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  • Writer's pictureFlagler Technologies

Can Your USBs Pose a Computer Threat?

Updated: Jun 23, 2023

Hand holding USB Drive

Can Your USBs Pose a Computer Threat

Memory storage has vastly improved since the 1980s. A common jump drive can hold .25, .50, or even a whole terabyte of data, and you can carry it around on a key ring. Compare that to the floppy disks that some of us remember from the early days of personal computers. Did you know that a floppy disk could store 1.44 megabytes or .00000144 terabytes? Another way to look at it is that a one-terabyte thumb drive, which will set you back a few hundred dollars, has a storage capacity of about 714,000 floppy disks at about $3 or $4 apiece. So, not only are memory devices much more powerful these days, they’re way cheaper. But are USB drives potential accent points for malware? Can an infected drive spread viruses to your computer? Yes, and this article will show you how to avoid this common cyberattack. Read on to learn more about preventing your system from infected USB drives.

What Exactly are USB Drives, and How Do They Work?

USB stands for “universal serial bus,” the most common computer port type. USB-A is the port that you see on most Windows computers, but newer Macs now have ports for USB-C connectors — much to the dismay of Mac users who may have to buy a dongle to connect their USB-A drives to their computers. USBs are primarily external drives that store data. They can hold files with information and programs that trigger as soon as they connect. For this reason, they are a favorite attack tool for cybercriminals who can load malware on seemingly innocuous devices and either pass them to an unsuspecting user or insert the drive themselves.

How can USBs Cause a Security Threat?

There are many different methods that hackers use to infiltrate systems. Sometimes, they work from a remote location using brute force or phishing attacks. In other cases, they use an unsuspecting employee to give them access with a tool, like a USB drive. Or they work for the company and use the USB to steal files or insert malware. A USB rubber ducky can be used as an attack tool. When a rubber ducky is connected to a port, it starts using keystroking software to type commands to the computer system. This could be used to load files or sensitive information directly to the USB or to deliver information via the internet. It could also leave malware on the system to allow for continued access or to wreak havoc. The uses for a cybercriminal are only limited by their coding ability (or ability to obtain hacking programs).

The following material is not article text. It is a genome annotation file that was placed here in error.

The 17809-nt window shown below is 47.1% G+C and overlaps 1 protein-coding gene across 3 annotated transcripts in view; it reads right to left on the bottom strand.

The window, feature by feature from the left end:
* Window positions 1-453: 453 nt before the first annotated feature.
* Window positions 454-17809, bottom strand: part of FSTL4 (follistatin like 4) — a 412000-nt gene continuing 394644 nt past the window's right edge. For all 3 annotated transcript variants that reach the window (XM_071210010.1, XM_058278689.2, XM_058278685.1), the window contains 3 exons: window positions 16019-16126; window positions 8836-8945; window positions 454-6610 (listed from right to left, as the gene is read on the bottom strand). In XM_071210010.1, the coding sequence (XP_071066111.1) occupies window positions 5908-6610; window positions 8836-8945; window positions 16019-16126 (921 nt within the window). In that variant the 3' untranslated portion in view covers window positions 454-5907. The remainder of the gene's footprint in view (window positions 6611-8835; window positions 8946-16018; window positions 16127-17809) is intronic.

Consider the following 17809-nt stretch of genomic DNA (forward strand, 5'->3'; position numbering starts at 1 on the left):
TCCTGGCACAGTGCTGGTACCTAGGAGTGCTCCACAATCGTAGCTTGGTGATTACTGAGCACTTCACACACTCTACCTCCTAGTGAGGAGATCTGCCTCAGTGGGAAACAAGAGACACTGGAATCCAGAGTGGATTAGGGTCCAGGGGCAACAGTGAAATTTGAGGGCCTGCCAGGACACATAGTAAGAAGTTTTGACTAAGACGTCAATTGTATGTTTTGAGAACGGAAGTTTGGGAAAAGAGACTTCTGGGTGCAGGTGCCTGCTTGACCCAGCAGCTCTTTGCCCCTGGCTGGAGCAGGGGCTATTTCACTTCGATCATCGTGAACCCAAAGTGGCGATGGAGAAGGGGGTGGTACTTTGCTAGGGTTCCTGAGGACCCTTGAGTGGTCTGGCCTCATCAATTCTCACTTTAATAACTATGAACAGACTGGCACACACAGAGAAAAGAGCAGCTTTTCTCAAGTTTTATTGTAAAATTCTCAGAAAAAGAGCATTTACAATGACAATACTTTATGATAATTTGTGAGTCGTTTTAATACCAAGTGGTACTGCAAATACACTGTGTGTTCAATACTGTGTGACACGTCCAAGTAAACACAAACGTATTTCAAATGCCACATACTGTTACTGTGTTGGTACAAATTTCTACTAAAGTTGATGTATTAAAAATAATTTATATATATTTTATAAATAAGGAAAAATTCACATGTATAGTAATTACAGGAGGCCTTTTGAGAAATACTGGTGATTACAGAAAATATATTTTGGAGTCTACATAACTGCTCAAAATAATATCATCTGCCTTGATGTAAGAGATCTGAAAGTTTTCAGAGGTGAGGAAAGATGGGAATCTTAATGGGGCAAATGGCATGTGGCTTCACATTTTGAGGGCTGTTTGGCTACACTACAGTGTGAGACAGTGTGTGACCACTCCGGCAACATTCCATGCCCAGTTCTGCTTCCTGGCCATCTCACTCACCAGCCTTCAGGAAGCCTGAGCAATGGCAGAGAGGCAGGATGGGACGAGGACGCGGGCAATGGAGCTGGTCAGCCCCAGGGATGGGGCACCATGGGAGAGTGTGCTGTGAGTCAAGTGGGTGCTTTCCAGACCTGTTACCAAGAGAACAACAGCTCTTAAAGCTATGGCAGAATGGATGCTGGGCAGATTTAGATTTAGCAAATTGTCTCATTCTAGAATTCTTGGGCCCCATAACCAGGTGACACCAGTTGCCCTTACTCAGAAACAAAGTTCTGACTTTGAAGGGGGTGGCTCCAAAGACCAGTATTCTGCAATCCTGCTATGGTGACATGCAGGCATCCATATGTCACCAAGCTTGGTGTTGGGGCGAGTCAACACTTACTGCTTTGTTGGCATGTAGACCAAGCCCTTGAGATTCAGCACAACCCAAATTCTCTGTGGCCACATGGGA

How to Use Caution with USB Drives?

Naturally, the outward physical appearance of a USB drive will provide no warning about what’s contained in it. It might be nice if physical hardware contained a warning label about what’s contained inside, but that’s counter to the mission of the cybercriminal. The U.S. Cybersecurity & Infrastructure Security Agency has issued some tips to counter this very real threat. They recommend the following:

  • Never Use a USB Drive from an Unknown Source – This really goes for any software from an unknown source, including downloads from the internet. If you find a USB drive on the ground or in the breakroom at work, give it to your IT department. Do not try to access it via your computer.

  • Protect Your USB Drive with Passwords and Encryption – Your device can end up contracting malware, but having a password on it prevents someone from accessing it without your knowledge.

  • Don’t Mix Business Computers and USB Devices with Personal Ones – Don’t use your personal USB device on a work computer or vice versa. This way, if malware is detected, you can contain the damage.

  • Disable the Autorun Feature – Autorun allows a USB drive to connect automatically, which means that malicious software can also start to run automatically.

  • Update All Software – As always, you want to ensure that any installed software and your operating system is up-to-date. Updates often contain patches for the newest security exploits. By updating your software, you can prevent attacks that would otherwise be successful.

  • Use Antivirus Software – Malware protection will scan your computer regularly to ensure that your unit and system are free from viruses.

How to Ensure Your USB Drive is Free From Viruses